One of the things I have had to learn as an older person is to be more on the side-lines. I am a retired Social Worker and accustomed to being in the midst of someone else’s crisis, bereavement or life changing situation. Now I have found other ways to try and support others. I still work part time in Pastoral Care and while I was furloughed I spent time phoning and emailing those I temporarily could not visit. I am also in touch with fellow parishioners and neighbours and have been very aware of the vulnerability and also the resilience, faith and courage of many I am contacting.
I have learned a lot about the daily courage of most people, particularly older people.
Many older people who are housebound have a wealth, wisdom and freedom of faith which is an anchor in the centre of the Church.
A lot of priests are now older and shielded and when our churches open again fully I hope that more, younger lay people will feel empowered to offer their gifts for parish communities and that their skills and fresh outlook will be considered and valued. And it is important to let younger people come forward, feel empowered and take their place at the forefront, as they are the future….
Roller Coaster of Emotions
I have been very aware of the ups and downs of coping with the challenges of the Virus in everyday life. Sometimes we can feel relieved to be well, safe, taking the struggles of family and friends in our stride. I am enjoying the extra time to read, walk, watch TV and reflect on the many spiritual resources on the internet.
At other times we might feel anxious, sad and despondent. But this is natural and it is important to be aware of our mood and take care of ourselves, as well as others.
For a helpful article on how we can cope with this roller coaster, click HERE
For those of us who attend Mass in we have needed to find ways of “attending” on the internet or phone. I know that many without a computer have read their missals, followed the Mass and the daily readings at home.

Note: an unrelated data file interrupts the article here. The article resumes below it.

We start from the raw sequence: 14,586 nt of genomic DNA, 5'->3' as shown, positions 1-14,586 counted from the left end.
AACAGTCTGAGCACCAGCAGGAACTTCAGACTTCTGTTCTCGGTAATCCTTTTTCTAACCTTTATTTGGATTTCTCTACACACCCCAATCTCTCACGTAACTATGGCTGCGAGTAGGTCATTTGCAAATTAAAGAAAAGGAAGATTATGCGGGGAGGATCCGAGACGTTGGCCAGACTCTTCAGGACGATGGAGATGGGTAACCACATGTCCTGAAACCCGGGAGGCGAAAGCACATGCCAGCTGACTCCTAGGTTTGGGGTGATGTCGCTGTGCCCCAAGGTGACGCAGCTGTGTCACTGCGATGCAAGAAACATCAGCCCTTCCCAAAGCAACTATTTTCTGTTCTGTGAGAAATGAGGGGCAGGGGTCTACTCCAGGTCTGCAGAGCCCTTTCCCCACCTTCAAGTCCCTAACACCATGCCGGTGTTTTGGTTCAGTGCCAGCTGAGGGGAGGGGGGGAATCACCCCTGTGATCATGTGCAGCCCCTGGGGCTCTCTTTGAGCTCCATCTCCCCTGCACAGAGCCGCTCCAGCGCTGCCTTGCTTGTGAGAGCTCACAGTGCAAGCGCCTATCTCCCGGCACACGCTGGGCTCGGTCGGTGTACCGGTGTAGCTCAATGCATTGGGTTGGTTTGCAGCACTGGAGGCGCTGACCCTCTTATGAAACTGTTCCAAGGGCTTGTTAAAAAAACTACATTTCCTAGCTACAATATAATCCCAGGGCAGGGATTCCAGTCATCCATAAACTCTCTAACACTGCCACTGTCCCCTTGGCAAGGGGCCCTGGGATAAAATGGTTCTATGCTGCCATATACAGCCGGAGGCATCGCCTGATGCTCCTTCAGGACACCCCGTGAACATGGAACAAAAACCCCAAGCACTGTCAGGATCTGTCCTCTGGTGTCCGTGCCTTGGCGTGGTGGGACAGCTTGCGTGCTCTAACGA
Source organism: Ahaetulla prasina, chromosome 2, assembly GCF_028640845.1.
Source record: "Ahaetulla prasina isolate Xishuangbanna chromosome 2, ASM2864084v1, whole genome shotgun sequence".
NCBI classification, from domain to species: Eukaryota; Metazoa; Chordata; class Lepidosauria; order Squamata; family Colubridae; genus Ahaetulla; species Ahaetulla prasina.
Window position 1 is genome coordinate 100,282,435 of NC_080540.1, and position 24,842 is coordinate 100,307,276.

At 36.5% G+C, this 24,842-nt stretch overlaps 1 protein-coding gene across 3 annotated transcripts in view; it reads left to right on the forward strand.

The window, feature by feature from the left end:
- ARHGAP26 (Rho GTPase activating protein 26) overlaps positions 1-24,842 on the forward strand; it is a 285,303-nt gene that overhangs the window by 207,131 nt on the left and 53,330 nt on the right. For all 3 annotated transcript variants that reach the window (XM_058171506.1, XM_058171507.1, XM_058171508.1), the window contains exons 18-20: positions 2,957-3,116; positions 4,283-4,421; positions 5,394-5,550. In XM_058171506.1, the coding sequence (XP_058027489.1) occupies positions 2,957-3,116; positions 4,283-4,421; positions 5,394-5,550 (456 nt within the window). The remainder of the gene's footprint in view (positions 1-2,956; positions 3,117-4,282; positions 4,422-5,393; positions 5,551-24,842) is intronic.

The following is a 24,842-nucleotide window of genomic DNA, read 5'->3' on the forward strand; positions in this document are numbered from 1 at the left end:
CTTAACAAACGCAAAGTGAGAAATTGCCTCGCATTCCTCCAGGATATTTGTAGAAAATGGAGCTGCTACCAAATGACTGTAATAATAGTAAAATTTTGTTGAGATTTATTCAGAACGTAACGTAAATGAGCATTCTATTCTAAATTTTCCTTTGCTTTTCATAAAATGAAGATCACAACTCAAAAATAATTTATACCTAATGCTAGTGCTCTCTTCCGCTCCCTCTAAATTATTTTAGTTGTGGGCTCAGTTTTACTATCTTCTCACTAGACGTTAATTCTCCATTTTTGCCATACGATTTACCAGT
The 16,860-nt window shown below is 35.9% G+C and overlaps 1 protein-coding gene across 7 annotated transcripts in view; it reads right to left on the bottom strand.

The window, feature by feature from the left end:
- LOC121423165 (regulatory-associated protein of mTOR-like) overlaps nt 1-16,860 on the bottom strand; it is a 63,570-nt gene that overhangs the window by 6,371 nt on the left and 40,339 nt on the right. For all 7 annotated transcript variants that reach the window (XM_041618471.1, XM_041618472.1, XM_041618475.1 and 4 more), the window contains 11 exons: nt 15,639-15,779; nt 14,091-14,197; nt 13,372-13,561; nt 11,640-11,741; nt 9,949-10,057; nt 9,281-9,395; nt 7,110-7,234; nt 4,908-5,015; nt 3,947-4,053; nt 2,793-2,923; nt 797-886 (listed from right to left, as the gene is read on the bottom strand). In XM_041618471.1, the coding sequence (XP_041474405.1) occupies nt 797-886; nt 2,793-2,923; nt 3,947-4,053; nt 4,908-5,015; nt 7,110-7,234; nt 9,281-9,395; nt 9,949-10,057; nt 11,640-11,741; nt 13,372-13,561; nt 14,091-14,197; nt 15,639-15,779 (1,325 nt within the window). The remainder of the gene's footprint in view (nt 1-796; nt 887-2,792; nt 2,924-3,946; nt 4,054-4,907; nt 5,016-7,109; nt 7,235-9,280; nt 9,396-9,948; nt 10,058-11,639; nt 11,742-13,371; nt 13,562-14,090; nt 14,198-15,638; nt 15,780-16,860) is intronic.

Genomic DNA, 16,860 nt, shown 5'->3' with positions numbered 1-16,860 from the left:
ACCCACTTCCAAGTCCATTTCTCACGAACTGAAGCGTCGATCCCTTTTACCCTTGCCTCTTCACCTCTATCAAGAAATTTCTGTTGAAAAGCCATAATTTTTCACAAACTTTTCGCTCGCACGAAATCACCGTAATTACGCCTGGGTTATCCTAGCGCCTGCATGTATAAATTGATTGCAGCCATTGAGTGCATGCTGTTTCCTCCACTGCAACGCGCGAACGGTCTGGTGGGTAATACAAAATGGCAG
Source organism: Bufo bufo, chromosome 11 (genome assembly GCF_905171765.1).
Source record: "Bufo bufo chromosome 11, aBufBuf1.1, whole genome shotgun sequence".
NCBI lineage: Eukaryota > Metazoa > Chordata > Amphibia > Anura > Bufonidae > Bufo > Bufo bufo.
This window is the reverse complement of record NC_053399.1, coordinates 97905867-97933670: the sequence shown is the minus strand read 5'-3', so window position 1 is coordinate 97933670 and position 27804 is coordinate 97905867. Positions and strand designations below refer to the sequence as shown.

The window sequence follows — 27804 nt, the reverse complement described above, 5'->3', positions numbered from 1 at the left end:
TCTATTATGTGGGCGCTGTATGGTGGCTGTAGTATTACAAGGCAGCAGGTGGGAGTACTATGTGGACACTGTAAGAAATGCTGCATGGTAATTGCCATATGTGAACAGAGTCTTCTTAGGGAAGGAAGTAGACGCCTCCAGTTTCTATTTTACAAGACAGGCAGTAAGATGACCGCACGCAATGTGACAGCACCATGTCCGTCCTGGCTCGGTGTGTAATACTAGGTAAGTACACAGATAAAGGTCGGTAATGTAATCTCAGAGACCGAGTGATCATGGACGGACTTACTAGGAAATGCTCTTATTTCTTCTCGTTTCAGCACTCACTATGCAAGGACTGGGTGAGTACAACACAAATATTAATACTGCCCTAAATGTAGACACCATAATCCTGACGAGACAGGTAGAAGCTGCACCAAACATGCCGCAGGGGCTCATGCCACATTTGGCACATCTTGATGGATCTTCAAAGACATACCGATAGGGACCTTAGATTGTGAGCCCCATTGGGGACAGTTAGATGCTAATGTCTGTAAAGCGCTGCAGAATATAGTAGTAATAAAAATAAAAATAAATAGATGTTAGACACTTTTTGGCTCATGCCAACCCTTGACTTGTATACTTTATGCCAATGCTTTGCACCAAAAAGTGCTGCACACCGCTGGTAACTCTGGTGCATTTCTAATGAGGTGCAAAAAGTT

My own parish hasn’t been streaming Mass and our sister parish started a pre-recorded Mass after a few weeks. I started off watching “live” Masses at Leeds and Liverpool Cathedrals and eventually found a parish in Leicester where my mother lives. Although I was watching from 100 miles away I felt welcomed by a pastoral, inclusive parish priest who gave us interesting, supportive and inspiring homilies and prayers and the woman organist played her music and choir recordings that linked to the themes of the day. I haven’t missed receiving Communion as much as I thought I would, and I think my understanding of Eucharist has widened. At a time of feeling powerless to alter events I have mostly felt the presence of God in amidst the suffering and grief of so many people.
For details of where you can find Mass and prayers online click HERE
Pope Francis stood in an empty St Peter’s Square in Rome on the 27th March and said:
“This is a time to choose what matters and what passes away, a time to separate what is necessary from what is not. It is a time to get our lives back on track with regard to the Lord and others.”
Living in the moment
I concluded my first Reflection at the end of March with the thought that I hoped I,- we,- might be able to live more in the present: rather than yearning for the past – what might have been – or worry excessively about the future. I think more than ever that it is important to engage in and value the present.
Julian of Norwich, (here quoted by Joan Chittister, in ‘The Gift of Years -Growing Old Gracefully’ DLT London 2008) said that in the acorn she was holding is everything that ever was.
And Joan Chittister writes, “In that tiny burst of life were all the elements of all the life in the world. In this moment is the now of life, is everything we have ever been and will become. And it is calling us, now, to be that to its fullness, and even more.”
Covid 19 is ongoing – and so is our learning….